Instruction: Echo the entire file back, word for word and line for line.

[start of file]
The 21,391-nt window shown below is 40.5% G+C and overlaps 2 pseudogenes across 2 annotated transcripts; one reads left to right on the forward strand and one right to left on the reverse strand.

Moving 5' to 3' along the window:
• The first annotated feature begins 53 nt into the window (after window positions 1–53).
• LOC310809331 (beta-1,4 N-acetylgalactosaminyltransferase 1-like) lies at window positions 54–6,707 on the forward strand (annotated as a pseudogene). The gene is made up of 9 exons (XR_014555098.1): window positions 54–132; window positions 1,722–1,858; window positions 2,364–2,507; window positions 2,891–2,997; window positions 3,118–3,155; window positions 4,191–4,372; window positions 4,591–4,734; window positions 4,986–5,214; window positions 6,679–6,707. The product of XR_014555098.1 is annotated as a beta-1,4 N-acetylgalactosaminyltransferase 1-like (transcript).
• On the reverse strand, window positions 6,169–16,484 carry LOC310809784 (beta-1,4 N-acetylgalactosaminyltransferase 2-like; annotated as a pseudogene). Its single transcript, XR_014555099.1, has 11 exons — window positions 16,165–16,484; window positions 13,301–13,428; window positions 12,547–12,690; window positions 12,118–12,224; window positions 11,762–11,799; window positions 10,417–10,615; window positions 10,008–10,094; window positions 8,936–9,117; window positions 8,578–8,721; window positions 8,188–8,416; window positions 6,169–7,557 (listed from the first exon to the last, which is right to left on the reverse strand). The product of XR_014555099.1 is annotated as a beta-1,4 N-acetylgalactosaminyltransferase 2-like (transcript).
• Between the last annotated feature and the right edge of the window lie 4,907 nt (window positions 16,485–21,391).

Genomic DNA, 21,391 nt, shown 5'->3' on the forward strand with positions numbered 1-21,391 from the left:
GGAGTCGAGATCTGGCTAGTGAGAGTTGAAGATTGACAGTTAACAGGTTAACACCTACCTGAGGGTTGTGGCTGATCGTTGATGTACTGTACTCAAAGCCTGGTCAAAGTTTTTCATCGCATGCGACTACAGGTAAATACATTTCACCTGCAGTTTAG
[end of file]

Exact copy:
The 21,391-nt window shown below is 40.5% G+C and overlaps 2 pseudogenes across 2 annotated transcripts; one reads left to right on the forward strand and one right to left on the reverse strand.

Moving 5' to 3' along the window:
• The first annotated feature begins 53 nt into the window (after window positions 1–53).
• LOC310809331 (beta-1,4 N-acetylgalactosaminyltransferase 1-like) lies at window positions 54–6,707 on the forward strand (annotated as a pseudogene). The gene is made up of 9 exons (XR_014555098.1): window positions 54–132; window positions 1,722–1,858; window positions 2,364–2,507; window positions 2,891–2,997; window positions 3,118–3,155; window positions 4,191–4,372; window positions 4,591–4,734; window positions 4,986–5,214; window positions 6,679–6,707. The product of XR_014555098.1 is annotated as a beta-1,4 N-acetylgalactosaminyltransferase 1-like (transcript).
• On the reverse strand, window positions 6,169–16,484 carry LOC310809784 (beta-1,4 N-acetylgalactosaminyltransferase 2-like; annotated as a pseudogene). Its single transcript, XR_014555099.1, has 11 exons — window positions 16,165–16,484; window positions 13,301–13,428; window positions 12,547–12,690; window positions 12,118–12,224; window positions 11,762–11,799; window positions 10,417–10,615; window positions 10,008–10,094; window positions 8,936–9,117; window positions 8,578–8,721; window positions 8,188–8,416; window positions 6,169–7,557 (listed from the first exon to the last, which is right to left on the reverse strand). The product of XR_014555099.1 is annotated as a beta-1,4 N-acetylgalactosaminyltransferase 2-like (transcript).
• Between the last annotated feature and the right edge of the window lie 4,907 nt (window positions 16,485–21,391).

Genomic DNA, 21,391 nt, shown 5'->3' on the forward strand with positions numbered 1-21,391 from the left:
GGAGTCGAGATCTGGCTAGTGAGAGTTGAAGATTGACAGTTAACAGGTTAACACCTACCTGAGGGTTGTGGCTGATCGTTGATGTACTGTACTCAAAGCCTGGTCAAAGTTTTTCATCGCATGCGACTACAGGTAAATACATTTCACCTGCAGTTTAG